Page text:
Sister Fran McManus reads her poem
A faculty member in the adult education program of St. Francis of Assisi Parish in New York City, Sister Fran McManus is featured in our National Poetry Month series with “Perspectives: The Bent Woman,” a poem based on Luke 13:10-17. It speaks of fear of change and a woman’s “surprised response to kindness.” Noting that this long-marginalized woman had a crooked spine that made her appear “possessed, someone to be avoided,” Sister Fran wonders how she felt one Sabbath day when Jesus taught at her synagogue and freed her of her disability. “I imagine she was anxious and, perhaps, embarrassed when Jesus singled her out. Narrated as a memory, this poem recounts the speaker’s changed perspective and changed life.”
The poem is one of a series of Scripture-inspired poems that Sister Fran plans to publish in a collection about people who have encountered Jesus. She is the author of River Watch – a poem and this spring is teaching courses about Joy Harjo’s poetry and the Bronte sisters’ novels.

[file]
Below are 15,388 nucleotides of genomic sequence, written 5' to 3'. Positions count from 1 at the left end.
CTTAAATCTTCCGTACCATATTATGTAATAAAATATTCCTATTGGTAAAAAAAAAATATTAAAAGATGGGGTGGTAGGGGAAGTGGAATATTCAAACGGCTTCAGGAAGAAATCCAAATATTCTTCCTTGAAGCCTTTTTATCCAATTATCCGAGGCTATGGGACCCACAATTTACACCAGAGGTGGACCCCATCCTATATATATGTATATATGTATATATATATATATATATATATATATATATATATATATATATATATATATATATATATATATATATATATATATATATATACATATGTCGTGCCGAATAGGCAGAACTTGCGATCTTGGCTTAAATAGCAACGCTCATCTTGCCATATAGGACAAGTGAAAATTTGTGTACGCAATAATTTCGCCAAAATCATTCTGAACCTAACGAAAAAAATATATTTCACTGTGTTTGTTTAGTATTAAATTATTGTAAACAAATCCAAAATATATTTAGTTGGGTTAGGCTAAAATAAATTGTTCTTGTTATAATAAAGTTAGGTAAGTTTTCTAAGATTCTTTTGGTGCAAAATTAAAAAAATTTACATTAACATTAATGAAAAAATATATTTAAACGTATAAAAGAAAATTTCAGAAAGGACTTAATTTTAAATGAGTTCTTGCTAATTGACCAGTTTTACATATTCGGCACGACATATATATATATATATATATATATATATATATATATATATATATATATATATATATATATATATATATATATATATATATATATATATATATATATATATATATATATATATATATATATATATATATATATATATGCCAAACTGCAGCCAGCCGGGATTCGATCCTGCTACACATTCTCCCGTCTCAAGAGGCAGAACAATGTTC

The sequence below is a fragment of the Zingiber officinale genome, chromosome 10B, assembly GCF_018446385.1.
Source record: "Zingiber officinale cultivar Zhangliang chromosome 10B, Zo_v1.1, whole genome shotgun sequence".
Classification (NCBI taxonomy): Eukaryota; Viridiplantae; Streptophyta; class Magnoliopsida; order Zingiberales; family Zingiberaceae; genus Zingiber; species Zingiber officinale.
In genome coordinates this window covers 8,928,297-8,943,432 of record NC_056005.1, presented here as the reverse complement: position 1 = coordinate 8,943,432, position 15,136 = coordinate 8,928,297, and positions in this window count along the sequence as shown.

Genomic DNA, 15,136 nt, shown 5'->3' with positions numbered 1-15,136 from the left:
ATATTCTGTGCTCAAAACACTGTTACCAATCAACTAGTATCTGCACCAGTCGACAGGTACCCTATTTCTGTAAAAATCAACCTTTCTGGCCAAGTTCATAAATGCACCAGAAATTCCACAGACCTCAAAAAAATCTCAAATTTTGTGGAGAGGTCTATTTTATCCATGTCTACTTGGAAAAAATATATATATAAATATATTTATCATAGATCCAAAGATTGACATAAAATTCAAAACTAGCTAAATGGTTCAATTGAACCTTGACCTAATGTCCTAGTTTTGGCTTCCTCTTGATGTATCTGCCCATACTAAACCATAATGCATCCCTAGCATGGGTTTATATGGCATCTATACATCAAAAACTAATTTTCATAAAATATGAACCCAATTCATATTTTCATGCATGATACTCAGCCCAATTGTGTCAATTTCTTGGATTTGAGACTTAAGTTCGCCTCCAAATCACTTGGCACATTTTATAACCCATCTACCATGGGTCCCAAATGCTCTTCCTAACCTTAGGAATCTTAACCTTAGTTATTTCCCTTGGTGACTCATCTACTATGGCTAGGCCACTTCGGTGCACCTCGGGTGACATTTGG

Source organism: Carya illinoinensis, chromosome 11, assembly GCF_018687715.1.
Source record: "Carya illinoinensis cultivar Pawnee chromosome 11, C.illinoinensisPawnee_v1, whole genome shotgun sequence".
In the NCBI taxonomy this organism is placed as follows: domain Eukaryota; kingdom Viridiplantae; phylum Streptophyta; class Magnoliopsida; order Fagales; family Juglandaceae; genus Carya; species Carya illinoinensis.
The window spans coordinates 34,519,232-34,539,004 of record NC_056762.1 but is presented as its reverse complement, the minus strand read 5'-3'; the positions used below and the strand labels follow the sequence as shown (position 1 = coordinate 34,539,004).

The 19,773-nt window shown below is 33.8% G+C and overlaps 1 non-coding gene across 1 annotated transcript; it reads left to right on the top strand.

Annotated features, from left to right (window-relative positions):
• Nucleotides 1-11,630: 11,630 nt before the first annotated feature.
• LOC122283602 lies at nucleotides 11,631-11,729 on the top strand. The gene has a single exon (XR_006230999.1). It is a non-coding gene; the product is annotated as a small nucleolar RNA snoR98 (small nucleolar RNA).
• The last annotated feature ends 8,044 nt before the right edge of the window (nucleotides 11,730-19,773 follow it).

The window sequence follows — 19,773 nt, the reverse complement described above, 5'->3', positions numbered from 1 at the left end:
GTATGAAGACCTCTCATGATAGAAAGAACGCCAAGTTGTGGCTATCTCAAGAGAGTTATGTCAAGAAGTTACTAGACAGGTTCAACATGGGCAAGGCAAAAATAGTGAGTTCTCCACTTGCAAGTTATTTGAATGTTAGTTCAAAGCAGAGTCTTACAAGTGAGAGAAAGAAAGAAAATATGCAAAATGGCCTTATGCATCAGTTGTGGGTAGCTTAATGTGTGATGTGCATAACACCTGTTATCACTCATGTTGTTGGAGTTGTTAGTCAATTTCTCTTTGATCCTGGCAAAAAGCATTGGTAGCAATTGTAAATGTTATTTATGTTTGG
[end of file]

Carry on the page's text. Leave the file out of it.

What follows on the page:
Perspectives: The Bent Woman
By Sister Fran McManus
Click here to listen to the author read this poem
Jesus, I remember when the demon left…
My spine straightened after eighteen long years,
freed, healed, and yet feeling almost bereft
my surprised gratitude mixed with new fears
Mine had become others’ story to tell.
From safe distance they’d throw some coins and food
to the evil woman under demon’s spell.
Can they or I trust this is change for good?
For so many years, I had been bowed down,
my world view shrunk to fit a child’s line of sight,
if seen, lower than a bug on the ground.
Took me a while, Jesus, to give up the fight.
First stricken, I longed to see the sky.
Enough now to be reflected in your eyes.